Recognizing someone for their gifts, abilities and accomplishments is a wonderful thing. Placing them on a pedestal is something altogether different. We live in a world where pedestals crumble before our eyes nearly every day. Politicians, celebrities, pastors and people we hold in high esteem let us down, and we feel betrayed and hurt. Just this week the news has been filled with stories of Rep. Weiner from NY and the dramatic crash of his pedestal. Over and over again I have heard pundits say something like this: "He was a U.S. representative, and he should have known better." And my guess is he did know better. I know I certainly did. But one of the things that happens when you have a group of "followers" is that they begin to expect you to be better- smarter, wiser, more responsible- than they are. As a youth pastor, I loved that the students, their parents and quite often my Senior Pastor thought that I was "da bomb diggity." I soaked up any affirmation I could get, and they gave me lots. I longed for a pedestal, and they built me one. I am not alone. People begin to build pedestals for leaders to stand on, and then we lift them on to it. That is a mistake- because we know that "all sin and fall short of the glory of God." People will fail, and they will let you down. People do not belong on pedestals. But there is something else that comes into play as the pedestal is built. The person being lifted up (and I was one of those) begins to believe his own hype. You want to be everything they want you to be- but you aren't. You want to be worthy of being seen as "above the fray" - but you aren't. You begin to believe that the recognition you receive is conditional. The love would be there as long as I was the person they thought I was. You may be seen as a man of God, but you know that you are a sinner just like all the rest. And here's where people like myself and so many others really screw the pooch- we decide to fake it. We may not be who our "fans" think we are, but we can certainly pretend to be that person. We start trying to be righteous on our own, and we quit counting on Jesus- a recipe for certain disaster. As soon as the instinct kicks in that says "don't let them down, give them what they want," the pedestal starts to crumble. It's only a matter of time until people realize you may be a good guy, but you never deserved a pedestal. And in our society today once there is a crash, crowds will gather to shoot the wounded- especially if the crash involves a Christian. Everyone thought you were supposed to be some kind of different- and you weren't. You were a sinner just like them. The thing about crumbling pedestals is that when they fall, they crush everyone- the person on top and everyone who is underneath it looking up.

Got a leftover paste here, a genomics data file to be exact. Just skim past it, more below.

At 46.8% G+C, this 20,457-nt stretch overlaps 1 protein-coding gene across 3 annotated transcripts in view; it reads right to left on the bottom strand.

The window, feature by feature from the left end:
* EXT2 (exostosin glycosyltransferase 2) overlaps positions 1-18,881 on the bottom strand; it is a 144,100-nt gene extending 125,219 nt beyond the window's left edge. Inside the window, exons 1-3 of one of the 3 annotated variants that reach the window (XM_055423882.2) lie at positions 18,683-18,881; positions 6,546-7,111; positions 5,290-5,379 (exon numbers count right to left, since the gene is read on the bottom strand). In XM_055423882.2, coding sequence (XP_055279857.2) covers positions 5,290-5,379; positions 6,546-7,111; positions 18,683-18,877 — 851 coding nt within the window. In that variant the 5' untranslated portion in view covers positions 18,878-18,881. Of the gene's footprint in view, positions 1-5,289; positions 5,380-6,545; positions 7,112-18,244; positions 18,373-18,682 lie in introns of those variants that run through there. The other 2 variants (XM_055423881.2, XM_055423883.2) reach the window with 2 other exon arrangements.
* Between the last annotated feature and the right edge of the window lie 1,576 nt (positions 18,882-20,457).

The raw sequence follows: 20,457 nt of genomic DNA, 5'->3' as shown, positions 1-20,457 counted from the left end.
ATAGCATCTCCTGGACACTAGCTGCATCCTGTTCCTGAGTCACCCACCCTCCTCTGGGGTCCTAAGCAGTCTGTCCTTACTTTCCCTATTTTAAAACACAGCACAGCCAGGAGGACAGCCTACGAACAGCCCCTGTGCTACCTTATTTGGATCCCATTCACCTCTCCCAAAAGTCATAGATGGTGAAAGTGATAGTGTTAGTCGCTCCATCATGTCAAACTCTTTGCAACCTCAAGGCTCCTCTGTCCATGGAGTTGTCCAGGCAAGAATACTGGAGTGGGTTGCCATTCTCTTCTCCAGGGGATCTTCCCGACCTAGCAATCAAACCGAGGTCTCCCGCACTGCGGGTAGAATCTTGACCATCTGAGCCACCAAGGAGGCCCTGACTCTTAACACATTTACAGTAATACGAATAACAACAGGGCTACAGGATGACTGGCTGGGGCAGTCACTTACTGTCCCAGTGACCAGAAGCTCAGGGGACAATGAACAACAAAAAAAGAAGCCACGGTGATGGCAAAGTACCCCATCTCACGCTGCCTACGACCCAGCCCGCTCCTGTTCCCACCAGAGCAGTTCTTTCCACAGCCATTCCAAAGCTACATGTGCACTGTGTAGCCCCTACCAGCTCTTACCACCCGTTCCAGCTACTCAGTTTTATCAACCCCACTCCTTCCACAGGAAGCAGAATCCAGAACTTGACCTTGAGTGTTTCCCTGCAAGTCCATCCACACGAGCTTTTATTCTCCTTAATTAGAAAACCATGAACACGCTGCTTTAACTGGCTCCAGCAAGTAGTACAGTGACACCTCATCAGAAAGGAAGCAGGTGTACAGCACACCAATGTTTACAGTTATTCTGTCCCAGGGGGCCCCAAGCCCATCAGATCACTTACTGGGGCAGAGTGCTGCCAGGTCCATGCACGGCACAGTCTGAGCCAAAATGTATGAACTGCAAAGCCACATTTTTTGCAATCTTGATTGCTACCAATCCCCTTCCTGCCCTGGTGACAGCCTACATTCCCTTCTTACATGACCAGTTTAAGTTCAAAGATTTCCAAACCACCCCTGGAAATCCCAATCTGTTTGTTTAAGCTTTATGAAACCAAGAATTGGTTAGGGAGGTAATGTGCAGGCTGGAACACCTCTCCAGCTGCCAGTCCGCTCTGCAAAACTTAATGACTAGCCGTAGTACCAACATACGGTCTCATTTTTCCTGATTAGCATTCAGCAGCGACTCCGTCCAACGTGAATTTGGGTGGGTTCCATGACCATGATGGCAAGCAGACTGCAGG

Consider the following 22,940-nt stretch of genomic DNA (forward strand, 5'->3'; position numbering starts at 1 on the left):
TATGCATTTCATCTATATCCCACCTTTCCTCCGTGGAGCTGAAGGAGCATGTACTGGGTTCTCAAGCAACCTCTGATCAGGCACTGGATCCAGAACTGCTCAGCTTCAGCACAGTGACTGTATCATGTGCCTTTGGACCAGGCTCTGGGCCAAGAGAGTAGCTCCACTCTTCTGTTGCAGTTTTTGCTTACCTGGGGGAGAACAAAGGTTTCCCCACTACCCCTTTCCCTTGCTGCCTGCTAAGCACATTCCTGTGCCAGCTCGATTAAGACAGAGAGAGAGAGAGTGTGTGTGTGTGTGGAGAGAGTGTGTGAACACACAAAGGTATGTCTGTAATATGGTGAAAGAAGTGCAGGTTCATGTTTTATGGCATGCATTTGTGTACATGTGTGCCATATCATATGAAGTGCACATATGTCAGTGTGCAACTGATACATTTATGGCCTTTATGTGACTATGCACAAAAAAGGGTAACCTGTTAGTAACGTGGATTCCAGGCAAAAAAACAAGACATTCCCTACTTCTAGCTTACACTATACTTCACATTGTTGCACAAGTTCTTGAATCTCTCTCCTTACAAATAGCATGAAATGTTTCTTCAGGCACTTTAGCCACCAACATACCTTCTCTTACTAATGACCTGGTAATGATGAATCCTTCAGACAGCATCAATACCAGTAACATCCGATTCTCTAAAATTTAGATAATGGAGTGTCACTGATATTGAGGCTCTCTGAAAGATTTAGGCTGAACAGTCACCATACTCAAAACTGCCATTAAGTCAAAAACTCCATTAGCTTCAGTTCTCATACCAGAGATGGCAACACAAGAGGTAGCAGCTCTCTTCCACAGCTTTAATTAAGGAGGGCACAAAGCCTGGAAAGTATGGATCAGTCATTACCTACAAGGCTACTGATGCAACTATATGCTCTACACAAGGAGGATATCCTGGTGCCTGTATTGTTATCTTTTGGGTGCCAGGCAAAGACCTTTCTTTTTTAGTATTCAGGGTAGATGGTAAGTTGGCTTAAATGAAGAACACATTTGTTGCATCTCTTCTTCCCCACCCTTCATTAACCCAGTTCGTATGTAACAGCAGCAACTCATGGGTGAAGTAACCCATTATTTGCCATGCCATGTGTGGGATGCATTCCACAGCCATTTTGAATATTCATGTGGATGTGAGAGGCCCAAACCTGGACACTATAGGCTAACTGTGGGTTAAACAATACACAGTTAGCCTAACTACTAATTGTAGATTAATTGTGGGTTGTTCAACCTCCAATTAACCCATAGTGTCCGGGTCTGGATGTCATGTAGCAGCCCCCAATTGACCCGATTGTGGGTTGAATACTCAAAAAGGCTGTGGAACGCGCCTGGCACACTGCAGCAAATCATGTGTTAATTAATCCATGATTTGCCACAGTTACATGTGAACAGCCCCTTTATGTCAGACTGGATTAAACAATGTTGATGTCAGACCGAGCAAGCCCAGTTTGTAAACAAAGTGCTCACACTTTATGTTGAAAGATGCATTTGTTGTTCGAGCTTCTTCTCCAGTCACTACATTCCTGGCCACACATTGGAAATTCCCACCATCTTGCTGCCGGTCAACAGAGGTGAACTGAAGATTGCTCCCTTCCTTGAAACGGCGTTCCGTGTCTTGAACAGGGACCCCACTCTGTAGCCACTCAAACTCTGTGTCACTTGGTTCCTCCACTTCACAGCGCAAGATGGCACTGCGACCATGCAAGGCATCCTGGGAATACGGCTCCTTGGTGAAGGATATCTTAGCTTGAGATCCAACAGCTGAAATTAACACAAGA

Where am I going with all of this rambling? Two places. First and foremost, love your pastors, teachers and church leaders, but don't deify them. Remember they are human, that they are tempted and that they will, on occasion, disappoint you. Pray for them but not to them. The only One worthy of a pedestal is Jesus. People cannot fall off of a pedestal if you never put them on it. Expectations are good; unreal expectations destroy. And when those you love fail, respond with God's love, not with judgement and vindictiveness. Even if you think you are done with them, God is not. Remember King David? After killing Goliath and being crowned King, his pedestal was as tall as the Empire State Building. Then he slept with
To all of you who are rightly disappointed in my actions of 4 years ago, I again apologize. My crash hurt so many, but I have to admit that I am much more comfortable back at ground level, and I have no intentions of seeking a pedestal ever again. But know this: Despite my sin and my failure, I live with the knowledge that even someone like me can repent and through grace be known, like King David, as a "Man after God's own heart." That is the only height to which I aspire these days. Blessings to you all.
Because of Jesus,